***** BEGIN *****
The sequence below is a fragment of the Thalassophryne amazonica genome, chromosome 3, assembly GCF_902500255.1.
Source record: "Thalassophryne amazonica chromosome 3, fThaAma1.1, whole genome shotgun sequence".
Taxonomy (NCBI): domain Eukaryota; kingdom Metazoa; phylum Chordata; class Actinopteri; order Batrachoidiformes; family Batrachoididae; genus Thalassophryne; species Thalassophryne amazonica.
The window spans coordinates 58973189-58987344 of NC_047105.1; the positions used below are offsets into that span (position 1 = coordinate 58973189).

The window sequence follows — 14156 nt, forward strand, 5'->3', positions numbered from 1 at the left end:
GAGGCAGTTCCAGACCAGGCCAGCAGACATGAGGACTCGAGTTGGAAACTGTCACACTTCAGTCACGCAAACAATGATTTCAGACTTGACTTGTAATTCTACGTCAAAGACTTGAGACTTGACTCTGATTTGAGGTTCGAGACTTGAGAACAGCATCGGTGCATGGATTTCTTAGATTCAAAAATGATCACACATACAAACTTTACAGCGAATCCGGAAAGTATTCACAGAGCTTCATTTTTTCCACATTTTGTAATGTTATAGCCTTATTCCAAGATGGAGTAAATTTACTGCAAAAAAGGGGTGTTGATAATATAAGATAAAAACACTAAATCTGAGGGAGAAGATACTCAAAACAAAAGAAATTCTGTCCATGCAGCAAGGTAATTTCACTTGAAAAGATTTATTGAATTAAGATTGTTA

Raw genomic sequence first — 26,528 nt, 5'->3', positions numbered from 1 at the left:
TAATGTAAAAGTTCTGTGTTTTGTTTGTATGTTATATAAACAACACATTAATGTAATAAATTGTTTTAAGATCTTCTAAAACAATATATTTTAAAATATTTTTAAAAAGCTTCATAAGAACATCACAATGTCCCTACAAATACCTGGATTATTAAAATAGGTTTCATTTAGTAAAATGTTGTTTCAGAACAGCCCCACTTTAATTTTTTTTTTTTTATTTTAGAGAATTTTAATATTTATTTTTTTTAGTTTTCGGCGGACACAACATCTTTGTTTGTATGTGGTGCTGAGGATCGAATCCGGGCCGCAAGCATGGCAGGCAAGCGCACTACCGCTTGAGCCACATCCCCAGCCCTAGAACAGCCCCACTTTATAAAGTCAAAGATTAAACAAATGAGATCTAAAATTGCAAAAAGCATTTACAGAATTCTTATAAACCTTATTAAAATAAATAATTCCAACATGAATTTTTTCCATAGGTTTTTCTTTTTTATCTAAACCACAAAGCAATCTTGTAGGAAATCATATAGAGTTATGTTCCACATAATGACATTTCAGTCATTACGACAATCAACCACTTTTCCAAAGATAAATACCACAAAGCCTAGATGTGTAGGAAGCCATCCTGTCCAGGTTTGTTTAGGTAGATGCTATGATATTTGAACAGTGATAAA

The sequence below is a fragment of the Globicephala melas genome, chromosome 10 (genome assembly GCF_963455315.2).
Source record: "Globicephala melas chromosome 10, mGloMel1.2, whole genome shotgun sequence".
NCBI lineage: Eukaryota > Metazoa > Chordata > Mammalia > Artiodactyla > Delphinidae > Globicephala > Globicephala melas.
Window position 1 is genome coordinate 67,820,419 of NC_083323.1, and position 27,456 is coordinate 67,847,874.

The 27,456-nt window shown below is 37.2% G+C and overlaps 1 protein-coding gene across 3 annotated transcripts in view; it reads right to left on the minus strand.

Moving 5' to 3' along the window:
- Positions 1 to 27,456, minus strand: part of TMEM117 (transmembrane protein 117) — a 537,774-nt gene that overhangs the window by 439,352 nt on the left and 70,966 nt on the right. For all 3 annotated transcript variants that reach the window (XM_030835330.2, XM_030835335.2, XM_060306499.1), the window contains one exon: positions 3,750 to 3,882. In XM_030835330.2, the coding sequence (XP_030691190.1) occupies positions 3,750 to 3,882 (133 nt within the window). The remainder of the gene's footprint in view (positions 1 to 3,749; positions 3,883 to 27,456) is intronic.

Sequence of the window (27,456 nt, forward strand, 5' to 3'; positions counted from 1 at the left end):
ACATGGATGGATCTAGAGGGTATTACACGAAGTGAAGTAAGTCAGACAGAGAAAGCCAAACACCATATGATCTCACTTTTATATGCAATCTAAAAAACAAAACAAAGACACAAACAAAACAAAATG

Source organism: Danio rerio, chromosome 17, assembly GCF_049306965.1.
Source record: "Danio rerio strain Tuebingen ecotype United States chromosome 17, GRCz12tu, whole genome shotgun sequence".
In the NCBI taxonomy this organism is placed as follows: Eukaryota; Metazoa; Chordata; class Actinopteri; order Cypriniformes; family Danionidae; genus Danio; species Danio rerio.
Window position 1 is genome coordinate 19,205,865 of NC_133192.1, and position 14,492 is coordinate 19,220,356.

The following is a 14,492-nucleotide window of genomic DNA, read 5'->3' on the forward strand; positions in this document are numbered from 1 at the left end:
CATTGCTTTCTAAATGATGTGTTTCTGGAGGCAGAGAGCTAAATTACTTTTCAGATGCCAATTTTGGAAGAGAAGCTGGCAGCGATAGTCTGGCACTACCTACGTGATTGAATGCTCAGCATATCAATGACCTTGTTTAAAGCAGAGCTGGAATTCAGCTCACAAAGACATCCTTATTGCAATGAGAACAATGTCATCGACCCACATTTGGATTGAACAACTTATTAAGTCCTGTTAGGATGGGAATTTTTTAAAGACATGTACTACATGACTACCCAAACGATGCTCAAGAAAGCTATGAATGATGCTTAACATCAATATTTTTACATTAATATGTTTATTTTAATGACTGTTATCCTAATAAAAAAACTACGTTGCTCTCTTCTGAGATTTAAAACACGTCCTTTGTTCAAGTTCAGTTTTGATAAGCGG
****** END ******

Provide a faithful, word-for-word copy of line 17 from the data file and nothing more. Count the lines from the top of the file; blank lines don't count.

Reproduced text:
ACATGGATGGATCTAGAGGGTATTACACGAAGTGAAGTAAGTCAGACAGAGAAAGCCAAACACCATATGATCTCACTTTTATATGCAATCTAAAAAACAAAACAAAGACACAAACAAAACAAAATG